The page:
Consumer Federation of California’s 2008 Scorecard for Legislators
SAN MATEO – The Consumer Federation of California released today its 2008 Scorecard for State Lawmakers. The scorecard rates legislators on their votes cast on key consumer rights bills. State Assembly members and Senators were evaluated on a number of issues, including campaign finance reform, financial privacy protection, health care reform, telecommunications subscribers’ rights, assistance to low-income consumers, and safety standards for consumer products.
Lawmakers are graded on legislative proposals that the CFC sponsored, supported or opposed. We assessed final substantive floor votes. Committee votes were included in cases where important consumer bills died in committee.
Average scores were 59 percent in the Senate and 62 percent in the Assembly. The scorecard highlighted a deep ideological split between the two parties when it comes to consumer rights protections. Assembly Democrats had an average score of 90 percent, with Senate Democrats averaging 81 percent. Assembly Republicans took the side of consumers only 20 percent of the time, and Senate Republicans scored slightly better with 23 percent.
In all, four Senate Democrats scored 100 percent and another 12 Democrats in the Assembly earned a perfect score. In contrast, nine of the 32 Republicans in the Assembly scored 14 percent or less as did five of the 15 Republicans in the Senate. No Republican scored higher than 29 percent in the Assembly or 36 percent in the Senate. The lowest scoring Democrats were 57 percent in the Assembly and 50 percent in the Senate.
Not all Democratic lawmakers received passing grades. An informal caucus of corporate Democrats in the Senate routinely joined their Republican colleagues to kill consumer bills. However, corporate Democrats in the Assembly saw their influence decline in 2008. Still, three Assembly Democrats received grades of 64 percent or below (down from eight in 07). In the Senate, corporate Democrats saw their numbers increase just slightly, with six Senators scoring 69 percent or below (up from five in 07′).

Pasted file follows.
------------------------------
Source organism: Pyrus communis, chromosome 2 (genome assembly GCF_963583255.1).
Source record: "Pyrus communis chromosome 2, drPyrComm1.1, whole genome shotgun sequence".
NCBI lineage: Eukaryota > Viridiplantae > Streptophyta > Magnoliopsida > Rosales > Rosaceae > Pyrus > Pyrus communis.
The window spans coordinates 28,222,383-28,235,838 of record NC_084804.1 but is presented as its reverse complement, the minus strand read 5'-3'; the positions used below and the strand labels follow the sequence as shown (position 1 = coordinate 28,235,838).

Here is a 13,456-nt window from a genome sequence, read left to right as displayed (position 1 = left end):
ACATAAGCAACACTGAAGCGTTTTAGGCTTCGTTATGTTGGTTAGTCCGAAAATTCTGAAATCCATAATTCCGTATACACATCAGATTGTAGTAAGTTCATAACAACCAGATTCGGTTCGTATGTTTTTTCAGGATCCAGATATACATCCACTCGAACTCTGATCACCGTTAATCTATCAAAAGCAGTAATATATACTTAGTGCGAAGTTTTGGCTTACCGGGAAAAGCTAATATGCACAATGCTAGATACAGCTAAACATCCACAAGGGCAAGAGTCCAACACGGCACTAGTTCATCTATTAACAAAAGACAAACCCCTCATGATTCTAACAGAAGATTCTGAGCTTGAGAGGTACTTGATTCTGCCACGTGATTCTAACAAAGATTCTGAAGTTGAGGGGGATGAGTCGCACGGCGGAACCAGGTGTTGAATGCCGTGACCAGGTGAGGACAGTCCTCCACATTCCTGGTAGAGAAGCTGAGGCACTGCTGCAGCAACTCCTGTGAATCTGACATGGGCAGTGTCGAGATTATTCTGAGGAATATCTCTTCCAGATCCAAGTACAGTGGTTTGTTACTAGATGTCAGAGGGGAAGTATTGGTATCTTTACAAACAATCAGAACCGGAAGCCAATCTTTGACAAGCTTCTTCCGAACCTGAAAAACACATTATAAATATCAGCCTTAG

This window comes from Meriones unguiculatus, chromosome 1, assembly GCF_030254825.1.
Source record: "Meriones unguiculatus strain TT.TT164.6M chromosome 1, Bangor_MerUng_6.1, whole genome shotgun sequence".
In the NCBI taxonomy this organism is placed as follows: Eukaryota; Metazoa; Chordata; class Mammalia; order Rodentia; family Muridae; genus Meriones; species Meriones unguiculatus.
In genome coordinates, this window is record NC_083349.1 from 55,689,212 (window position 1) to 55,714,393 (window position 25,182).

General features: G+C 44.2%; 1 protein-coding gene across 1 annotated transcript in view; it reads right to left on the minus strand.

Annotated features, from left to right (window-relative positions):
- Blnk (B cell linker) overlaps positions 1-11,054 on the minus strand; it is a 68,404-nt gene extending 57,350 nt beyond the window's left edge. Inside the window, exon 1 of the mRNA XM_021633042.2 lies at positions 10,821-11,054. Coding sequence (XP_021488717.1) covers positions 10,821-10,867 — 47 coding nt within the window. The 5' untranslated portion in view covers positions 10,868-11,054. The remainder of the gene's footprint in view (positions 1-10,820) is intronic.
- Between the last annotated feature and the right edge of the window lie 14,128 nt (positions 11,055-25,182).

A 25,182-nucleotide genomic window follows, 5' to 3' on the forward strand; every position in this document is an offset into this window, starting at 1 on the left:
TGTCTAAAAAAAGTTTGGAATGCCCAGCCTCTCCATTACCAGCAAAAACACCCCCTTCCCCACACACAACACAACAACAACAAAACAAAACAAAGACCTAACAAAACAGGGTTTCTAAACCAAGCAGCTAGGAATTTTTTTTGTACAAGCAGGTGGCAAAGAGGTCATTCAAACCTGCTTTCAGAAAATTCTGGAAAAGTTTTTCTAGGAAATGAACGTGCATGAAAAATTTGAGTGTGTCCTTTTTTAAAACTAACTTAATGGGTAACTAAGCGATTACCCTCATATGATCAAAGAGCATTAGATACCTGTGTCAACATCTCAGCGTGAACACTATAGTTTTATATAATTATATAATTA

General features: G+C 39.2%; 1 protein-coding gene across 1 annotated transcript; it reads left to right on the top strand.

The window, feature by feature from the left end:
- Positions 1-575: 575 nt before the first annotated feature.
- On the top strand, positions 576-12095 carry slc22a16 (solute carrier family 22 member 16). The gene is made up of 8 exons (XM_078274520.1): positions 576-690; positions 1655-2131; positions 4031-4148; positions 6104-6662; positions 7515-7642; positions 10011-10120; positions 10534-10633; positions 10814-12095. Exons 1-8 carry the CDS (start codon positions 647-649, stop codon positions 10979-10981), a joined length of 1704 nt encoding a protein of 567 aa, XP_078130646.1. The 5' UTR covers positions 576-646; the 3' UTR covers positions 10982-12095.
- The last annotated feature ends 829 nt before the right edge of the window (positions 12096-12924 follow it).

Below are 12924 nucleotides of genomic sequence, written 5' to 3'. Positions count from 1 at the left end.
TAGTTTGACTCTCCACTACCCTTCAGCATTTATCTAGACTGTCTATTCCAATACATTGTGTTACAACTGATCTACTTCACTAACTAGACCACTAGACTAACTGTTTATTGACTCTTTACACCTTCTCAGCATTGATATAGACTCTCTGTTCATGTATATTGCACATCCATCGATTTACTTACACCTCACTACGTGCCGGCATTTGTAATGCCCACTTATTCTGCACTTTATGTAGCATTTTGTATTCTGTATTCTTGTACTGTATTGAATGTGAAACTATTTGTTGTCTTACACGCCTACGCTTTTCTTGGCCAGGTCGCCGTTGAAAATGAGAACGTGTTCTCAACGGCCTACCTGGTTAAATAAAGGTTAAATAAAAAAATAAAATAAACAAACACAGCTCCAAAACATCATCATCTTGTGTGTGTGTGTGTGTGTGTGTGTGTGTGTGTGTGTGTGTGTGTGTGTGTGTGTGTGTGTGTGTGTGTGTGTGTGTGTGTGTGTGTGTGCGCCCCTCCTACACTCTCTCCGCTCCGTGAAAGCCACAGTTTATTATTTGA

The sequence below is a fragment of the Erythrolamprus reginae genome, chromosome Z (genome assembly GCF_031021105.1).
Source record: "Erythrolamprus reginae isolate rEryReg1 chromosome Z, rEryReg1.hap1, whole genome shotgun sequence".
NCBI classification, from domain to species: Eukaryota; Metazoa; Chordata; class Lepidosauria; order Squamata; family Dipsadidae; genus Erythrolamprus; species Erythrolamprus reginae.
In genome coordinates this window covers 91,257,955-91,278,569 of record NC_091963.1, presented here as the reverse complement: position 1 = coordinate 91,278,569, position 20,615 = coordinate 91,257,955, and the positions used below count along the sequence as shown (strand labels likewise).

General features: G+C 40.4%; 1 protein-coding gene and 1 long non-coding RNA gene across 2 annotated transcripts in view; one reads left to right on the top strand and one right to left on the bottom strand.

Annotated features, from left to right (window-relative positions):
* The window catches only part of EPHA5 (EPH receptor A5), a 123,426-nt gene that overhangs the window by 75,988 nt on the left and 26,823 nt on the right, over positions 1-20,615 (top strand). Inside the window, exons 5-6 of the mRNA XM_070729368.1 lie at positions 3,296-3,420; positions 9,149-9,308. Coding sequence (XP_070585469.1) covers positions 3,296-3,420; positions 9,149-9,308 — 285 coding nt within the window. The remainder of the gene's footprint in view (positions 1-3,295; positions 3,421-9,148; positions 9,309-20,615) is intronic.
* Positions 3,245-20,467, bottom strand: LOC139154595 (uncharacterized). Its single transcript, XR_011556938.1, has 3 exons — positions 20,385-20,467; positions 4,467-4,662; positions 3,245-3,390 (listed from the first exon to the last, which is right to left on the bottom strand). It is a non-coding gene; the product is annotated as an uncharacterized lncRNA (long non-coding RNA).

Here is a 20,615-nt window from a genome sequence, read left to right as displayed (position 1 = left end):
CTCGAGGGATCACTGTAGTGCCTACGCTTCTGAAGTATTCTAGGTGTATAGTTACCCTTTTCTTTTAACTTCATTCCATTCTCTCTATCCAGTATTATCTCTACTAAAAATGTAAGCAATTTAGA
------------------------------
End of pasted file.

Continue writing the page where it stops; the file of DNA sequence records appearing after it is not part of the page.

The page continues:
“The scorecard should help Californians evaluate how their lawmakers voted on consumer protection bills that affect our pocketbooks but get little news coverage.” said Richard Holober, Executive Director of the Consumer Federation of California.
Lawmakers were graded on legislative proposals that the CFC either sponsored or supported. A number of substantive floor votes and committee votes that decided the fate of some bills were assessed. Scores reflect the percentage of votes cast in favor of consumers. These scores include votes cast and non-votes by members present at the time the vote was cast. This practice, known as “taking a walk” is a ploy some lawmakers use to avoid a recorded vote while actually affecting the outcome of legislation.
The Governor’s record on consumer protection issues is not included in the scorecard. Many of the strongest pro-consumer bills are killed in the legislature. Only a limited number reach his desk. Therefore, grading the Governor on those bills that do survive would not be a meaningful comparison with the scores assigned to legislators.
Consumer Federation of California is a non-profit organization that has fought for consumer rights since 1960.